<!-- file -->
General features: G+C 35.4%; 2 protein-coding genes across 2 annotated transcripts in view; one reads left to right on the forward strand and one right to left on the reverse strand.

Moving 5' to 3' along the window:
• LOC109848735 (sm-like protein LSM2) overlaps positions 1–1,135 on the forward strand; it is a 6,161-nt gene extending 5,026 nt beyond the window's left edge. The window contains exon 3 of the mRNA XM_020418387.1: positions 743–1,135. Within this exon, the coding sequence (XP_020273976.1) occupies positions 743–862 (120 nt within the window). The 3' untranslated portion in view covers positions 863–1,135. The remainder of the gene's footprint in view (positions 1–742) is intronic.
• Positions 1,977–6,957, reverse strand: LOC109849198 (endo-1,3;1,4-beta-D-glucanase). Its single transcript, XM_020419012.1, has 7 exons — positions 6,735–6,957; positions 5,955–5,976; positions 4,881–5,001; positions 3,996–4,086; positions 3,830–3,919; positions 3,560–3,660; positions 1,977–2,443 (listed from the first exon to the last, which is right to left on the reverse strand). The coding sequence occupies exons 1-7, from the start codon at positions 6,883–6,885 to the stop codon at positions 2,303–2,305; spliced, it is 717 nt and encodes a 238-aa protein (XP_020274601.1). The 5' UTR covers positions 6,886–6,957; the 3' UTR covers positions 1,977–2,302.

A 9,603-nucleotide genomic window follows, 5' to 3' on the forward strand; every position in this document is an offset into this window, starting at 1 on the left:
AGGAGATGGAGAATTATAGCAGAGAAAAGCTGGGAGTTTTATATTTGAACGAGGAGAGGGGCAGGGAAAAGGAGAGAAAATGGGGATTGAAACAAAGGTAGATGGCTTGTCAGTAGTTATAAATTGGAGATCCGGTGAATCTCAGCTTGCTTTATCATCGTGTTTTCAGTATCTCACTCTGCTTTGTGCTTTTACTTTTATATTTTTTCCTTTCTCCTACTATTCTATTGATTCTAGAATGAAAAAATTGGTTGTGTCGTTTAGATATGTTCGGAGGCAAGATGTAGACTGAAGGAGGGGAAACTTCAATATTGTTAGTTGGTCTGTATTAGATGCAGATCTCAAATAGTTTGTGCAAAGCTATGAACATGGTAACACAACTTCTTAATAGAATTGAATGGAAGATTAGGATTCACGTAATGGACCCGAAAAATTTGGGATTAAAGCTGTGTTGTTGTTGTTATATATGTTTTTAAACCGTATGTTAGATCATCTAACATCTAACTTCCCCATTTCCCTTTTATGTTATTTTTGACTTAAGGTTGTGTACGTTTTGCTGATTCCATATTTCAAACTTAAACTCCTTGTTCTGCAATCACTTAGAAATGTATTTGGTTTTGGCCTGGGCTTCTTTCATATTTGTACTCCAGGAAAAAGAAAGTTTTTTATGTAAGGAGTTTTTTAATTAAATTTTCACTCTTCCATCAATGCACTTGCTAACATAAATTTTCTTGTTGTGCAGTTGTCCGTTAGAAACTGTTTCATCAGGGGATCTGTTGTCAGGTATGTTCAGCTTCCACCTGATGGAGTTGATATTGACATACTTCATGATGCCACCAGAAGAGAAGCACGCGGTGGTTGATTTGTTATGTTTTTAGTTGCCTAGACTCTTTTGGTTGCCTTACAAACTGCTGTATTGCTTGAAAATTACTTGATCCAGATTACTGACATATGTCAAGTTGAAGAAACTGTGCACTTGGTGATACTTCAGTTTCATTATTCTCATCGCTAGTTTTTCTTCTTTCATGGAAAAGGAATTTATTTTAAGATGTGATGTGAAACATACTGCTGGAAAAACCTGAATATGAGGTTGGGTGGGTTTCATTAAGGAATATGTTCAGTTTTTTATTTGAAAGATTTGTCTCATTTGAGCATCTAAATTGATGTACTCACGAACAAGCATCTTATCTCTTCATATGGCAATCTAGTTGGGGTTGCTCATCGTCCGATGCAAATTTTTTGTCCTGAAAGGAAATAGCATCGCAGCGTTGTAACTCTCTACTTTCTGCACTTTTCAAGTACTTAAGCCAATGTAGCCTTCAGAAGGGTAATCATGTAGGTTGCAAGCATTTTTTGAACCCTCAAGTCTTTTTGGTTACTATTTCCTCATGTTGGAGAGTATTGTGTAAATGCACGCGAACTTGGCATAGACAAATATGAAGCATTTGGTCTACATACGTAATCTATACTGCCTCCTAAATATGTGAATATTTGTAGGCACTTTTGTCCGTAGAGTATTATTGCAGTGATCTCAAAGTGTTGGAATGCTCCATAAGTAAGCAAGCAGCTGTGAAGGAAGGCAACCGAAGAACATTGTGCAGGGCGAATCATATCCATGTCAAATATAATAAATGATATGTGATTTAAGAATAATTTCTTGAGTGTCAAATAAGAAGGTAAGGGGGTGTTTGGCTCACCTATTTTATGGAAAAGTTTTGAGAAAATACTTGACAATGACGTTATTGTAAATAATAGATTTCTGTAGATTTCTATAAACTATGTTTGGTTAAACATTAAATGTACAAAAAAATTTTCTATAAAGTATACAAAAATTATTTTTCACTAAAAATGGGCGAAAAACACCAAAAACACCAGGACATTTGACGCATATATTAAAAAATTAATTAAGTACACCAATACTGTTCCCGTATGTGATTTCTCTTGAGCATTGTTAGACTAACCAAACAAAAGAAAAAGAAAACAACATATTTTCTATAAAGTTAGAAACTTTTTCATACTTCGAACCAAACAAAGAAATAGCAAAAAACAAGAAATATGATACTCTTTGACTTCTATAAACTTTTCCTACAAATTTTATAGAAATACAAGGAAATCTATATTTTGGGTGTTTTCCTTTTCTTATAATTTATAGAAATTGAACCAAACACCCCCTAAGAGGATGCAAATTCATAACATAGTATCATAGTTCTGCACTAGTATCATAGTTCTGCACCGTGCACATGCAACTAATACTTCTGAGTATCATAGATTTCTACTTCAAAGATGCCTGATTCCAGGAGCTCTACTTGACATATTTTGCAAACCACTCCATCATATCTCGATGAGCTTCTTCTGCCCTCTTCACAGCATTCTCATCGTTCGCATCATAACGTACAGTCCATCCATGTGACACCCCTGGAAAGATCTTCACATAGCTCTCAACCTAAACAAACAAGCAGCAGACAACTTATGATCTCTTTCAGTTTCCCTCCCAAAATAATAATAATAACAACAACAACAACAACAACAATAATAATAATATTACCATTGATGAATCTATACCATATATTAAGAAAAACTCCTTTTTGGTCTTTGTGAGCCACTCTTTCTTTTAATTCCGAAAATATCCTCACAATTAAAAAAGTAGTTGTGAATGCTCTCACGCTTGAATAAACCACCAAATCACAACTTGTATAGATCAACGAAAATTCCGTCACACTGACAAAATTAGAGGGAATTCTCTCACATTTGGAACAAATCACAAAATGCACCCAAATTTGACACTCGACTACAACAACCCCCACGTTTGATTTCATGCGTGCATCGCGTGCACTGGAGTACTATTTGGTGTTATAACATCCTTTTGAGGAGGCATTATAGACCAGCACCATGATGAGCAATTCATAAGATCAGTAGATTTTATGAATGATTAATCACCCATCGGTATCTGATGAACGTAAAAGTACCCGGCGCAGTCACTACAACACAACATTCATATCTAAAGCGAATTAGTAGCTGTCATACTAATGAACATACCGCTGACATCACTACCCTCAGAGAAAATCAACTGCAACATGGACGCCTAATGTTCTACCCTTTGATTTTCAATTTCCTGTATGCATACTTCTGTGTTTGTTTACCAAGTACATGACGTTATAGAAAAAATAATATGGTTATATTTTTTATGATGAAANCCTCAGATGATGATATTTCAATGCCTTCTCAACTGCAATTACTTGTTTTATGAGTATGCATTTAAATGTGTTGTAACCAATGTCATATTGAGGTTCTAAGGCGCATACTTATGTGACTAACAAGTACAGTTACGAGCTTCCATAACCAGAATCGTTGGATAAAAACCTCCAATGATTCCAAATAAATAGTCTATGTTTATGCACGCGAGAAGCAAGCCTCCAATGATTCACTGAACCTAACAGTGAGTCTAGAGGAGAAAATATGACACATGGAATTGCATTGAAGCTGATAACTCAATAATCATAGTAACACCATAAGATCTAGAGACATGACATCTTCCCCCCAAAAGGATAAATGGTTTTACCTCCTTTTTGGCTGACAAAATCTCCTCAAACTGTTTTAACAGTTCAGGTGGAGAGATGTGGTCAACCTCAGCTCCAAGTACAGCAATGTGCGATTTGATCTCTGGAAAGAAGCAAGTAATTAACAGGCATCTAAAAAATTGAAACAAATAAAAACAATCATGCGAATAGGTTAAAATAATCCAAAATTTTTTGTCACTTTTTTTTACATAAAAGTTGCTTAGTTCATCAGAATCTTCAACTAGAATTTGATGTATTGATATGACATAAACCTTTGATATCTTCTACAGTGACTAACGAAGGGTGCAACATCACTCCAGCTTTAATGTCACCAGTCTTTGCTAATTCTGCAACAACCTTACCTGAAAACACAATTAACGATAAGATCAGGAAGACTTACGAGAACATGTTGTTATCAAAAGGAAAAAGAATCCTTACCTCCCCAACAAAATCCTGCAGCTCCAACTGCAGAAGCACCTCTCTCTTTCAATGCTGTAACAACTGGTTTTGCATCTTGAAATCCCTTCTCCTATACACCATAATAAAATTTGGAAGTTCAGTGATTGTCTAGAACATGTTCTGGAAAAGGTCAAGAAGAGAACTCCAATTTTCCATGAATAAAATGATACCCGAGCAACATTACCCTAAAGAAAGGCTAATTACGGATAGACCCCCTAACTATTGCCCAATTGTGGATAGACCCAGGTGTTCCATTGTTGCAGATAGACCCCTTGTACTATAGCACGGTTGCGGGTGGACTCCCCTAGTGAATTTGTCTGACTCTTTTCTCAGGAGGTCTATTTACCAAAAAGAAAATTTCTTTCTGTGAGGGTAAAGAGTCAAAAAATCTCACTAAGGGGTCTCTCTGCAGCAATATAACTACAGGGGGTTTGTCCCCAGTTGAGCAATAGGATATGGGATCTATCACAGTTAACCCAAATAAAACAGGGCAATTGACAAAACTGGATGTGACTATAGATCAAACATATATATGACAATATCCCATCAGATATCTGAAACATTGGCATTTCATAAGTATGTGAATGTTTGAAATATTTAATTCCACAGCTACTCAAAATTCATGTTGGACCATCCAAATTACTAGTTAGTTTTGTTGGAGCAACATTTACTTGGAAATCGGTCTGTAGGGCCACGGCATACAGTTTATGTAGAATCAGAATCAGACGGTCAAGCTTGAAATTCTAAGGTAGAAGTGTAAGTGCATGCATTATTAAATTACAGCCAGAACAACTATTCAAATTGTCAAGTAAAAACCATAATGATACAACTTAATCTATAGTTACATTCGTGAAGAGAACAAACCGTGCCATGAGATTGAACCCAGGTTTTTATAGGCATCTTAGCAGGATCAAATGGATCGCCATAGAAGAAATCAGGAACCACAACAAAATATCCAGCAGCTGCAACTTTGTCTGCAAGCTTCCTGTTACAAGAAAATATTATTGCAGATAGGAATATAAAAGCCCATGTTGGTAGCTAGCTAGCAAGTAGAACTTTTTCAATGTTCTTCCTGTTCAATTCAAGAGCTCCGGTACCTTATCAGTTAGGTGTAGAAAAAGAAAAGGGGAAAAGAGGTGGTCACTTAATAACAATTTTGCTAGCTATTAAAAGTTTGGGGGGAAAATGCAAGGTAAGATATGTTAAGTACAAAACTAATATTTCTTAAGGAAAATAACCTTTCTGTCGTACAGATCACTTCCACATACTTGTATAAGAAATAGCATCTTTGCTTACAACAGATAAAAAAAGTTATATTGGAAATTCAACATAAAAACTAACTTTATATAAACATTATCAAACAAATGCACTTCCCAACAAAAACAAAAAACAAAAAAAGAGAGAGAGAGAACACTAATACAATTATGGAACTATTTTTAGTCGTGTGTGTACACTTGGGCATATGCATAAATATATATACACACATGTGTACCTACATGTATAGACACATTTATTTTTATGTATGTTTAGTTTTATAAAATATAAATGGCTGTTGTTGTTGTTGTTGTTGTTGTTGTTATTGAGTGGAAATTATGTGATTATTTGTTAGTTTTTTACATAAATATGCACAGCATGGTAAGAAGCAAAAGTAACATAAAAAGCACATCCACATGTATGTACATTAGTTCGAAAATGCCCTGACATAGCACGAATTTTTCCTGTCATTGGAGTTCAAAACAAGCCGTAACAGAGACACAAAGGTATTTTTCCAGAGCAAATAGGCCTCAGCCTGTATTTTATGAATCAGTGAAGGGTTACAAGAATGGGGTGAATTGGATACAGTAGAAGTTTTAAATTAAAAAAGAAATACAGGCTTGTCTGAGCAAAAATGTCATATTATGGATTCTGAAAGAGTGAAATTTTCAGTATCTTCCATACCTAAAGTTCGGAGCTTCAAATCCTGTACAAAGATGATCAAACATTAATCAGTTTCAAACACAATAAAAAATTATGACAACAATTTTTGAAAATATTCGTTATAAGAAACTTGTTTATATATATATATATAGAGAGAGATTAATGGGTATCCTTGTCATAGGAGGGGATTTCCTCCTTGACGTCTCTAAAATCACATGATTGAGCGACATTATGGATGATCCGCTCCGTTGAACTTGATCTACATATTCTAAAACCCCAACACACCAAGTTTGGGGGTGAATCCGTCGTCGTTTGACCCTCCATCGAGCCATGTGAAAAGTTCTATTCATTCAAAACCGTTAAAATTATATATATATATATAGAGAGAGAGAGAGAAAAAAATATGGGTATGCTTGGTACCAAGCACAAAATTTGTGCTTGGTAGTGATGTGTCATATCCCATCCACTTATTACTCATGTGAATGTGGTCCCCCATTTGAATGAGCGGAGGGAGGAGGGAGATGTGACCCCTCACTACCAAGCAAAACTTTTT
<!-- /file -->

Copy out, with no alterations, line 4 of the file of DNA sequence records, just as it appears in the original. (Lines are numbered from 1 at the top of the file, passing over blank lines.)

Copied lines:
• Positions 1,977–6,957, reverse strand: LOC109849198 (endo-1,3;1,4-beta-D-glucanase). Its single transcript, XM_020419012.1, has 7 exons — positions 6,735–6,957; positions 5,955–5,976; positions 4,881–5,001; positions 3,996–4,086; positions 3,830–3,919; positions 3,560–3,660; positions 1,977–2,443 (listed from the first exon to the last, which is right to left on the reverse strand). The coding sequence occupies exons 1-7, from the start codon at positions 6,883–6,885 to the stop codon at positions 2,303–2,305; spliced, it is 717 nt and encodes a 238-aa protein (XP_020274601.1). The 5' UTR covers positions 6,886–6,957; the 3' UTR covers positions 1,977–2,302.